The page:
Research and Analysis — Growing in Recognition and Importance

Since its start in 2002, the Center’s Rural Research and Analysis Program has become a nationally recognized source of data, materials, and exploration on issues of importance to rural people and rural places. In the program’s five years, we have highlighted promising practices in rural communities, illuminated strengths and weaknesses in current and proposed policy, and stressed the impacts of current and proposed policy on rural people. Two recent activities demonstrate our growth and reach.

In 2006 we created the Rural Development and Rural Asset-Building Virtual Library on the Center’s website ( This is intended to be a one-stop collection of all the Center’s publications, reports, and studies on rural development, rural asset and wealth-building, and rural poverty issues. The library holds nearly 40 publications, a one-of-a-kind collection of practical and applied policy research devoted to rural development issues.

In three years, our Rural Brief series – that provides information and analysis of rural development and asset-building funding in the federal budget – has gone from nonexistent to over 5,000 subscribers in every state and the District of Columbia and two Canadian provinces. Again, the Rural Brief series is unique in providing usable information to rural people and organizations about a breadth of rural issues across the federal budget.

In 2007, the Rural Research and Analysis Program produced four major publications that received national and regional attention.

Two farm bill-related reports exposed the lack of investment in the type of economic and community development in rural areas that attracts and retains residents and builds wealth and assets. These reports are highlighted in the article on pages 1 and 2. Through them, the Center played a unique role – providing one-of-a-kind analysis during the farm bill debate that both exposed the failings of a harmful public policy while also pointing the way to a brighter, hopeful future.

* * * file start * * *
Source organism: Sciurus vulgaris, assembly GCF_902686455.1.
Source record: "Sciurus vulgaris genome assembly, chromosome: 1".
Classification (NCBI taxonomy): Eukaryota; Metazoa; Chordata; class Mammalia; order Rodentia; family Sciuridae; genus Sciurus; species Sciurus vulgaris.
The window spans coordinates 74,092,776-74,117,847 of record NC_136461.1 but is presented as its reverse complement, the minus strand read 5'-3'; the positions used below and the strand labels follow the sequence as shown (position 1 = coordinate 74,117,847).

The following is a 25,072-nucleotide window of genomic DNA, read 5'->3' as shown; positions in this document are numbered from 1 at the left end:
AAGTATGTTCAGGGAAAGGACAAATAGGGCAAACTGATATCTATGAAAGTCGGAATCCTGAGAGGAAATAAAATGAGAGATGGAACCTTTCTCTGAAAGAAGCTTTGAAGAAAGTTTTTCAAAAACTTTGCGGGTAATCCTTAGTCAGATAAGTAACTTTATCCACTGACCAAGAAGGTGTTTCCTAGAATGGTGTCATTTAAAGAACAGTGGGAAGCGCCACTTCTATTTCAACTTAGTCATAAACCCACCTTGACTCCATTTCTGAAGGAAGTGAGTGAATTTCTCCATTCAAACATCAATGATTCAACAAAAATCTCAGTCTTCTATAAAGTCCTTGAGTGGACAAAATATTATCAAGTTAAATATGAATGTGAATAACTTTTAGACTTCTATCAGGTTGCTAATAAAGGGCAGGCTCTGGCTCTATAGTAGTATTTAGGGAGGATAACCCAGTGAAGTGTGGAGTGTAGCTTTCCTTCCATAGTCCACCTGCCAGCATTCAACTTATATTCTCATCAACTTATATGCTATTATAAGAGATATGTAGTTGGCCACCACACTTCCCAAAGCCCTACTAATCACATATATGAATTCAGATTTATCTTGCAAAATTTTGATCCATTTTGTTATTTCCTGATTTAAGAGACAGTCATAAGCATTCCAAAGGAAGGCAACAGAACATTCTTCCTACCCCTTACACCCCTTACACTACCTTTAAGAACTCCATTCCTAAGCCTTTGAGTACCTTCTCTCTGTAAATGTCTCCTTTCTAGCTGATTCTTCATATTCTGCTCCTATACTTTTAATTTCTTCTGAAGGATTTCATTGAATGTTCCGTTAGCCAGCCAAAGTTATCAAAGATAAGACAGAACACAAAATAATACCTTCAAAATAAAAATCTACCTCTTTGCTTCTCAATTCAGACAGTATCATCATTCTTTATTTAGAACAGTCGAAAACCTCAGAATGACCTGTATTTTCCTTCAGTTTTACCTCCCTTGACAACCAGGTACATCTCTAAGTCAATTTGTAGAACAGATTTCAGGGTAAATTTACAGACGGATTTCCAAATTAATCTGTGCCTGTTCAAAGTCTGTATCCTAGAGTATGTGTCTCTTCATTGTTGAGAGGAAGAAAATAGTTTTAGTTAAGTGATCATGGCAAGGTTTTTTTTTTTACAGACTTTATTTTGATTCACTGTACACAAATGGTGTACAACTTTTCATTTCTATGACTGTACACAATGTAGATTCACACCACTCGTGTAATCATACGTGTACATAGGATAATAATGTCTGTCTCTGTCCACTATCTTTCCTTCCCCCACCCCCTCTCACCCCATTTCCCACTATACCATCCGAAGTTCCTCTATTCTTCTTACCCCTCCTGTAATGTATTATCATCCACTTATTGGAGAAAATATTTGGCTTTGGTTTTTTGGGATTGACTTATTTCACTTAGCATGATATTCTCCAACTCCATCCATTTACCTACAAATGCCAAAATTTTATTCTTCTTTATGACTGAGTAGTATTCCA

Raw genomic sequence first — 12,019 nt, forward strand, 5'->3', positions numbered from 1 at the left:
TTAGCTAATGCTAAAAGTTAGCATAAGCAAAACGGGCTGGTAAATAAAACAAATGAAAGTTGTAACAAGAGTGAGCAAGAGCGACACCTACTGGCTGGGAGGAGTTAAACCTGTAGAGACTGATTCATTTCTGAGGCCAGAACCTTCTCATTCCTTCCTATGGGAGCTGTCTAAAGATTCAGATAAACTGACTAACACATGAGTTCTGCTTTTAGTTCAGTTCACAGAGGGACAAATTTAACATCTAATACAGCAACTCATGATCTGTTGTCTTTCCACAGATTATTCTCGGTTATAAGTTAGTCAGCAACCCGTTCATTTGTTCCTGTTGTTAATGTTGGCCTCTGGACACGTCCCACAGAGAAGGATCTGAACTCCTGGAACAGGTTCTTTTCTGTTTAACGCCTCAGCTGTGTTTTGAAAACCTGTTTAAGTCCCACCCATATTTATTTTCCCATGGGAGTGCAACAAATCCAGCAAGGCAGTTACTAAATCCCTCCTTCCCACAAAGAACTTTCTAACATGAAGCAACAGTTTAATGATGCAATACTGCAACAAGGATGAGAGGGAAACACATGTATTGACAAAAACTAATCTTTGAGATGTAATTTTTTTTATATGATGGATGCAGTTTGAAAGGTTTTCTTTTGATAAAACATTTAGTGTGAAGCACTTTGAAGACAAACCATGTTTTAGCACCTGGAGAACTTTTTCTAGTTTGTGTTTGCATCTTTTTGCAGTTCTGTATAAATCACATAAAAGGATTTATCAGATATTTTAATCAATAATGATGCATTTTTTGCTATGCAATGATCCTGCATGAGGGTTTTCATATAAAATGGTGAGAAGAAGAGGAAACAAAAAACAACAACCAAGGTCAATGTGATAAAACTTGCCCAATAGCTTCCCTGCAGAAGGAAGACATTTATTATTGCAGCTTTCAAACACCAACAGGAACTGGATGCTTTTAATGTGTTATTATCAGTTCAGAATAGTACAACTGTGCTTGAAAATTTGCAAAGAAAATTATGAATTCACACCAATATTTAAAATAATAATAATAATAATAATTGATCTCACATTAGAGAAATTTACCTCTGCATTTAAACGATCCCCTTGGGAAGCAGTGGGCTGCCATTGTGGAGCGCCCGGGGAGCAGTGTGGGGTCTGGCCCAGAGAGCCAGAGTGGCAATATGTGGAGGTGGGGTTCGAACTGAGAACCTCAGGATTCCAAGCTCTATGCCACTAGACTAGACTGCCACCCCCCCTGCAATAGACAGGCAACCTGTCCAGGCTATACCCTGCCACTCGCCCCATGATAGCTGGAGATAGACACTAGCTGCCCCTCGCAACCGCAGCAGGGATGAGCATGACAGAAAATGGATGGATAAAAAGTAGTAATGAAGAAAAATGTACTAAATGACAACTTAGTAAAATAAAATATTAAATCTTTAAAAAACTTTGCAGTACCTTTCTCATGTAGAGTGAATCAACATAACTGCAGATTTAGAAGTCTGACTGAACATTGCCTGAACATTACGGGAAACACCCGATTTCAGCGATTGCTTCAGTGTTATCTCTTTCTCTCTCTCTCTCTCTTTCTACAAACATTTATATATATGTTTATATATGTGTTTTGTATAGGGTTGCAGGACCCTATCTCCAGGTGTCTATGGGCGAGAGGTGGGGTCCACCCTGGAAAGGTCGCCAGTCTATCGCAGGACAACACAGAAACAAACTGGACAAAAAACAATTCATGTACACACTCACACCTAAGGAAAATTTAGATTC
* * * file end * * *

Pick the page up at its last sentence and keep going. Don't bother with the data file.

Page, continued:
A third farm bill report addressed the challenges in developing a new generation of farmers and ranchers. Giving A Beginner A Chance in the 2007 Farm Bill served two purposes. It was an analytical primer on beginning farmer and rancher policy recommendations for the farm bill, and it provided information and assistance to beginning farmers and ranchers entering high value markets. Using case studies and summaries of research, it highlighted numerous beginning farmer and rancher initiatives from across the nation.

In the same vein, 2007 also saw the release of Promising Opportunities, the third report in our Rural Economic Development Initiative series. Following 2004’s Fresh Promises that highlighted economic and community development strategies that were working in rural communities, Promising Opportunities considers initiatives and proposals that could easily be modified for use at the state and local level. From value-added agriculture to local food to small business development to community infrastructure, Promising Opportunities examines public policy initiatives that would create opportunity for rural residents and a bright future for rural communities.

All publications of the program may be found at

Contact: Jon Bailey, or 402.687.2103 x 1013, for more information on the Center’s research and analysis program.

Get The Newsletter?